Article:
Regarding the block grant, money is doled out according to the Barnett formula. I think you are mistaken if you think the SoS does too much lobbying for funding on NI’s behalf. Their job is primarily to communicate Westminster’s policy to NI, not communicate NI’s wishes to the government. That is the job of our MP’s who have a paltry share of the vote.

    You are a little naive if you think SF use their 0.5% mandate when they “negotiate” with Westminster. SF have a reputation for having both influence within and their finger on the pulse of a community that has in the past spawned violent insurgency and separatism. The insensitivity of both Westminster and Stormont to legitimate social concerns sowed the seeds of the Troubles. The UK government talk to SF because SF are the agents they employ to maintain the peace and stability of NI. Their electoral mandate doesn’t matter, because they don’t take their seats anyway. When the SDLP were the largest party, Westminster still preferred to negotiate with SF.

    And finally. We shouldn’t be begging for a block grant. We should be able to turn a profit for ourselves. It doesn’t look like any of the SoS’s that we have had had that on their agenda.

  • No 56% of the electorate in Northern Ireland answered the ballot question “Should the UK remain in the EU or leave the EU” for remain – the ballot question and result clearly referenced the UK

  • Tory policy post devolution surely – the whole point of devolution is to let NI politicians get on with it.

  • murdockp

    in the same way Ireland voted for independence all those yeas ago but ulster said no. unionists are very picky when it comes to democracy

  • murdockp

    get on with building their full employment civil service bloated government that is ineffective and stamps on the private sector. no thank you.

  • murdockp

    the reason we have lower immigration is only due to the fact we are not a desired place to come. immigrants are not stupid. it would be the same as me going to Somalia to find work.

  • MalcolmRedfellow

    Oh, come on, you lot!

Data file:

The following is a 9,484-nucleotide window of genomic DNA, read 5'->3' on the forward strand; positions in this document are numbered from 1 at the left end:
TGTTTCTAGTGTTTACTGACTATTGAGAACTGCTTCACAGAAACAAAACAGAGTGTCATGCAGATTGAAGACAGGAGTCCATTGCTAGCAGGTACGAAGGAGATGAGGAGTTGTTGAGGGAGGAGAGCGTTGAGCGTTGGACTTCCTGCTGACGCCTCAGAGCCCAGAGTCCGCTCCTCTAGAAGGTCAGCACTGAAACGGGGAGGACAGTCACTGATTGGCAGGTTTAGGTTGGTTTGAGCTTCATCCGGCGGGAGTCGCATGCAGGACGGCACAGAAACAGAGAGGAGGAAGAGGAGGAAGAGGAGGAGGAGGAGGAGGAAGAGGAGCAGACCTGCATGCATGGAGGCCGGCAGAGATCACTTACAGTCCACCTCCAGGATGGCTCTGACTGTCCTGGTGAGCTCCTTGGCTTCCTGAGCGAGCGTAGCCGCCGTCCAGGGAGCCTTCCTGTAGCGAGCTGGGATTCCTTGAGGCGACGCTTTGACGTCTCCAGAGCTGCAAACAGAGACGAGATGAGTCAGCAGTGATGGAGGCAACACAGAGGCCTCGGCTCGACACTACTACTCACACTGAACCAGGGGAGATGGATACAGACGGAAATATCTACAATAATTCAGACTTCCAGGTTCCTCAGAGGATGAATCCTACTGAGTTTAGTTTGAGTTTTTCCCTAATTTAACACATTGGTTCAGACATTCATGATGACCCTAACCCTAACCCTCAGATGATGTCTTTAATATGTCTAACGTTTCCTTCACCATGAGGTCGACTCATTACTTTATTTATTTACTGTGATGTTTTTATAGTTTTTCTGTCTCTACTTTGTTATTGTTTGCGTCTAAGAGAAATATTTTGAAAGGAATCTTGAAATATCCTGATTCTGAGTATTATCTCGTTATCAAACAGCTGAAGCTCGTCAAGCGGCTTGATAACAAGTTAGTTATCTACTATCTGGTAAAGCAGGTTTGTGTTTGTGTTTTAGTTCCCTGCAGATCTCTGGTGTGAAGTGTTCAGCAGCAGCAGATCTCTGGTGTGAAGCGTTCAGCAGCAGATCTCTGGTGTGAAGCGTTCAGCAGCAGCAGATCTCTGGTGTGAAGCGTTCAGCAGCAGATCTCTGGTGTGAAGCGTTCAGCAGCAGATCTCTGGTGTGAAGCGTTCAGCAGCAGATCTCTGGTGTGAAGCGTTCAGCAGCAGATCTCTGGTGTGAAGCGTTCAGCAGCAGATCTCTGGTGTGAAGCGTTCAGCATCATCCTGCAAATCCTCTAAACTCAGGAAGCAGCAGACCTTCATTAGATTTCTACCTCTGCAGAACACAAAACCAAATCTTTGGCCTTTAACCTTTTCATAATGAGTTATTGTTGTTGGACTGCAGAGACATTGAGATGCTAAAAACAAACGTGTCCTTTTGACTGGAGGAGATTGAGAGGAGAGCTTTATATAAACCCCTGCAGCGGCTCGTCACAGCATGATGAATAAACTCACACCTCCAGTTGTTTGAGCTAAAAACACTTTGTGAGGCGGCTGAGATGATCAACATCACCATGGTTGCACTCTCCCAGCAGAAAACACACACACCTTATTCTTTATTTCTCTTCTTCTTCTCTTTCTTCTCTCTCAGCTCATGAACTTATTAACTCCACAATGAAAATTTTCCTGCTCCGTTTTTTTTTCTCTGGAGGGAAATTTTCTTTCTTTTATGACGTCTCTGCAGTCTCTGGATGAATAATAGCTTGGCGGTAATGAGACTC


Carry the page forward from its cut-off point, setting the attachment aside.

He may look like a rodent with permanent anal irritation, but he has to have a few brain cells.

    Which makes him a potential improvement on his predecessor.

    I remember Keith Kyle TV-tutoring potential Labour candidates and warning of the exploding eyeballs at the unexpected “Have you stopped beating your wife?” question (with very close-up illustrations). So, I imagine the moment when any PM invites a potential Cabinet member to accept the NI brief.

  • OneNI

    The post would be filled by an MP from NI if we elected a Conservative! (Or Labour if they were in power) We CHOSE not to participate in the UK political system. Your idea is insane – imagine someone like Naomi Long turning up at a Conservative Govt Cabinet meeting. She would spout some populist nonsense and they would say ‘Thanks for that be we have to deal with reality and implement the manifesto for which we have a UK mandate’
    Your idea that we automatically or mechanically just get an allocation via Barnett is wrong. Decisions are made by the Chancellor in consultion with Ministers via the Comprehensive Spending Review (Incidentally NI has been largely insulated from the public spending cuts in GB and there has been no austerity in NI – and this has been the decision of Conservative Ministers and not due to any lobbying by local MPs who – by virtue of being outside the UK party system have next to no influence)